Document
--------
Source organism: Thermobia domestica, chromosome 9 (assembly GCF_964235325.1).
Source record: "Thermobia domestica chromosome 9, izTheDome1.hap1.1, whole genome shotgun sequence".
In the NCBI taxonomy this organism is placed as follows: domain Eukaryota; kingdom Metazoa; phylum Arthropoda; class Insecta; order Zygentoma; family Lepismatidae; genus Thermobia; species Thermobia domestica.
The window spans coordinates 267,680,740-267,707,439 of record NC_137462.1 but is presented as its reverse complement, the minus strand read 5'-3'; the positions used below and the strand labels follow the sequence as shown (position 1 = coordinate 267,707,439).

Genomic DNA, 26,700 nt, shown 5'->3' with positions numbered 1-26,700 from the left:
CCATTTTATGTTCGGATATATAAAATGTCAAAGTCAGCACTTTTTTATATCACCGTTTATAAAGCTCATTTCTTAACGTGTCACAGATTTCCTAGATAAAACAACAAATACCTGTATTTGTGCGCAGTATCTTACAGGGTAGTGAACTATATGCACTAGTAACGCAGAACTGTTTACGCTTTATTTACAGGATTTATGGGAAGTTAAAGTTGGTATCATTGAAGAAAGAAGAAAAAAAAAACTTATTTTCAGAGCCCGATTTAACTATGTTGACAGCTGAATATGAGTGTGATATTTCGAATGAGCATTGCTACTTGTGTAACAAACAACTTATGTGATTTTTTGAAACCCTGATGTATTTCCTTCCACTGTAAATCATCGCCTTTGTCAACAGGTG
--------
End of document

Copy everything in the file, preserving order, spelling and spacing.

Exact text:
Source organism: Thermobia domestica, chromosome 9 (assembly GCF_964235325.1).
Source record: "Thermobia domestica chromosome 9, izTheDome1.hap1.1, whole genome shotgun sequence".
In the NCBI taxonomy this organism is placed as follows: domain Eukaryota; kingdom Metazoa; phylum Arthropoda; class Insecta; order Zygentoma; family Lepismatidae; genus Thermobia; species Thermobia domestica.
The window spans coordinates 267,680,740-267,707,439 of record NC_137462.1 but is presented as its reverse complement, the minus strand read 5'-3'; the positions used below and the strand labels follow the sequence as shown (position 1 = coordinate 267,707,439).

Genomic DNA, 26,700 nt, shown 5'->3' with positions numbered 1-26,700 from the left:
CCATTTTATGTTCGGATATATAAAATGTCAAAGTCAGCACTTTTTTATATCACCGTTTATAAAGCTCATTTCTTAACGTGTCACAGATTTCCTAGATAAAACAACAAATACCTGTATTTGTGCGCAGTATCTTACAGGGTAGTGAACTATATGCACTAGTAACGCAGAACTGTTTACGCTTTATTTACAGGATTTATGGGAAGTTAAAGTTGGTATCATTGAAGAAAGAAGAAAAAAAAAACTTATTTTCAGAGCCCGATTTAACTATGTTGACAGCTGAATATGAGTGTGATATTTCGAATGAGCATTGCTACTTGTGTAACAAACAACTTATGTGATTTTTTGAAACCCTGATGTATTTCCTTCCACTGTAAATCATCGCCTTTGTCAACAGGTG